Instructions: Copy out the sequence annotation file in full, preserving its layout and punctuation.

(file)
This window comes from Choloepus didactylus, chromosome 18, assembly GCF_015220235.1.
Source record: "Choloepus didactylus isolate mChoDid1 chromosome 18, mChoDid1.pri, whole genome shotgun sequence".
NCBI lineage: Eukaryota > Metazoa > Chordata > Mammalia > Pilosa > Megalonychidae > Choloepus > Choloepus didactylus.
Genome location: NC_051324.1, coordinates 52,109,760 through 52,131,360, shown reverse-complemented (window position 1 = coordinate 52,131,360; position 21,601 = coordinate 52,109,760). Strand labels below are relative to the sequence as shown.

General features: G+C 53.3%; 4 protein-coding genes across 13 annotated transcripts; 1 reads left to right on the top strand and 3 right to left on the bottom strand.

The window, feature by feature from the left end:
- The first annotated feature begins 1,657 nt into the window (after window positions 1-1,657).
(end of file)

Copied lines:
This window comes from Choloepus didactylus, chromosome 18, assembly GCF_015220235.1.
Source record: "Choloepus didactylus isolate mChoDid1 chromosome 18, mChoDid1.pri, whole genome shotgun sequence".
NCBI lineage: Eukaryota > Metazoa > Chordata > Mammalia > Pilosa > Megalonychidae > Choloepus > Choloepus didactylus.
Genome location: NC_051324.1, coordinates 52,109,760 through 52,131,360, shown reverse-complemented (window position 1 = coordinate 52,131,360; position 21,601 = coordinate 52,109,760). Strand labels below are relative to the sequence as shown.

General features: G+C 53.3%; 4 protein-coding genes across 13 annotated transcripts; 1 reads left to right on the top strand and 3 right to left on the bottom strand.

The window, feature by feature from the left end:
- The first annotated feature begins 1,657 nt into the window (after window positions 1-1,657).